[2] The Indigenous Guard is conceived as its own ancestral body and as an instrument of resistance, unity, and autonomy in defense of the territory and the life plan of the indigenous communities. It is not a police structure, but a humanitarian and civil resistance mechanism.  

[3] The First Line is a protesters’ defense group created two years ago in the anti-government protests in Colombia, against the government of Iván Duque. The main objective of the First Line was to repel the attacks and violence by the Mobile Anti-Riot Squad (Esmad).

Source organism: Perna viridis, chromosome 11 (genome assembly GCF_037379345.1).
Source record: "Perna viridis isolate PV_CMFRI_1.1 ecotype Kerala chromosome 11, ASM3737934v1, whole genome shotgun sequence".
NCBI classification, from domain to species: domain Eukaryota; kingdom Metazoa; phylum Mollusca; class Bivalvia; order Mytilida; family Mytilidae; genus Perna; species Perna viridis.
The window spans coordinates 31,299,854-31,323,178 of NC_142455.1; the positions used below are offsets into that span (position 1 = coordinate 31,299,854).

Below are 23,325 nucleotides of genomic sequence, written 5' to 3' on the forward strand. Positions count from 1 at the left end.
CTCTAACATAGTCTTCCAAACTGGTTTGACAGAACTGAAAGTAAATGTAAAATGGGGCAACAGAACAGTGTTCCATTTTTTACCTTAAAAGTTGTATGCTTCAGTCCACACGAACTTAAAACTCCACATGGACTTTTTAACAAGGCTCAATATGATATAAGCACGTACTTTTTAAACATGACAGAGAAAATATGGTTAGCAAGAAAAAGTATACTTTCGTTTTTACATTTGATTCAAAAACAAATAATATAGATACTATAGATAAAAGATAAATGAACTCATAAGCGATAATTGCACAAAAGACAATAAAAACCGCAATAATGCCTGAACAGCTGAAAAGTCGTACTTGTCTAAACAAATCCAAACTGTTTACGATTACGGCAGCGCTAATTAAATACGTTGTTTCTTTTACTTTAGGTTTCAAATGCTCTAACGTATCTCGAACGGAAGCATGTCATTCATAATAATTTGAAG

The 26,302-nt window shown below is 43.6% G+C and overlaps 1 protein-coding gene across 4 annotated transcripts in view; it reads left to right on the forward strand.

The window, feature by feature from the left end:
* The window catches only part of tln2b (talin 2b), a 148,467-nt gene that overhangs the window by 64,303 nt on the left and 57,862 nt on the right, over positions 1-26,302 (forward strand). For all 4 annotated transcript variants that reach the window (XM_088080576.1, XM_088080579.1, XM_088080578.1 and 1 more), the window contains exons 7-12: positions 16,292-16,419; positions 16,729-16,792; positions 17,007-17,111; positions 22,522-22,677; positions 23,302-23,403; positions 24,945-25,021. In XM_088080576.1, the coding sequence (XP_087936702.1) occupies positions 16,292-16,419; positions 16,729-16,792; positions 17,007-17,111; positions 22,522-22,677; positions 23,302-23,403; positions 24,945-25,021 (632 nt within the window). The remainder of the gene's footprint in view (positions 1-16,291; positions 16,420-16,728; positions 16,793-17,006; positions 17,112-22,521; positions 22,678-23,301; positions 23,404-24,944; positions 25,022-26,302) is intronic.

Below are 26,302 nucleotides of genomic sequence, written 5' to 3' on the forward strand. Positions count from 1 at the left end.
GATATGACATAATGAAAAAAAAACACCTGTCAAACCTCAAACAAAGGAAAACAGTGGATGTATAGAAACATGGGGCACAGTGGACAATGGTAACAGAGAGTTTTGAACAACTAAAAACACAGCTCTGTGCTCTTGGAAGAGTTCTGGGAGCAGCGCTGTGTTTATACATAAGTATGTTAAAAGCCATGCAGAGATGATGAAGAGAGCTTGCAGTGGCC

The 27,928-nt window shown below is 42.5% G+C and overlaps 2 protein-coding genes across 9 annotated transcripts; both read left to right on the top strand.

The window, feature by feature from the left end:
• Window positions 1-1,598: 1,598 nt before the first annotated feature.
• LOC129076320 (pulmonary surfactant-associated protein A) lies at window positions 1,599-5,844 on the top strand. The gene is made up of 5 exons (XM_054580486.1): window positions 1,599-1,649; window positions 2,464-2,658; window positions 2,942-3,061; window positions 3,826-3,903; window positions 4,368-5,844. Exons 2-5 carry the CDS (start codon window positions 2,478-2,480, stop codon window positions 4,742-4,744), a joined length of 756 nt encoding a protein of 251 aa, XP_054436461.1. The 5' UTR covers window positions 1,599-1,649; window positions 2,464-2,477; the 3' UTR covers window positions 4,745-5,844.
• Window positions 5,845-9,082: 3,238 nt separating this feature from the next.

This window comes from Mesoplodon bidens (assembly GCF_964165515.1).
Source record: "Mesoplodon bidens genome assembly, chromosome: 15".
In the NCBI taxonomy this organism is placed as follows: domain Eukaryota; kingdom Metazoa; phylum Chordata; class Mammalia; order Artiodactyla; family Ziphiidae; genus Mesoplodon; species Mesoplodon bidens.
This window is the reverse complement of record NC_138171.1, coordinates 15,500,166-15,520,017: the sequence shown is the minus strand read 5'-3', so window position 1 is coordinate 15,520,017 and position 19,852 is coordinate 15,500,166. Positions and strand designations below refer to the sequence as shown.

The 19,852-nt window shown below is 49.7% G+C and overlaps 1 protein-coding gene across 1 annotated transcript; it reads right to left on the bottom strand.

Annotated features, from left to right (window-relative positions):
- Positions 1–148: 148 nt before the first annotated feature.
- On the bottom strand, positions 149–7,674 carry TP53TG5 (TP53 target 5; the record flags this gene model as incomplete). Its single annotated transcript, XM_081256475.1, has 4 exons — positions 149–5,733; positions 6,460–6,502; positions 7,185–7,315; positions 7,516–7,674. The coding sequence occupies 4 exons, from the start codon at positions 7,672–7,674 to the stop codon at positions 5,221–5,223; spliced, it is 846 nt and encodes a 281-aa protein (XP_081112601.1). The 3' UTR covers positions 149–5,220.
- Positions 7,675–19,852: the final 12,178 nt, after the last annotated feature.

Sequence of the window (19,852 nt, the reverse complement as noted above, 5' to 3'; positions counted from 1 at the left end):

[5] Since 1977, the World Council of Indigenous Peoples agreed to use the pre-Columbian term “Abya Yala”, with which the Kuna culture refers to the territory that we know today as America. Abya Yala, in Kuna language, means “land in its full maturity” or “land of vital blood”.  



[8] Pachamama refers to the Mother Earth. “Pacha” in Aymara and Quechua means earth, world, universe. According to ancestral beliefs, Mother Earth takes the energy of the cosmos, the universe, time, and space.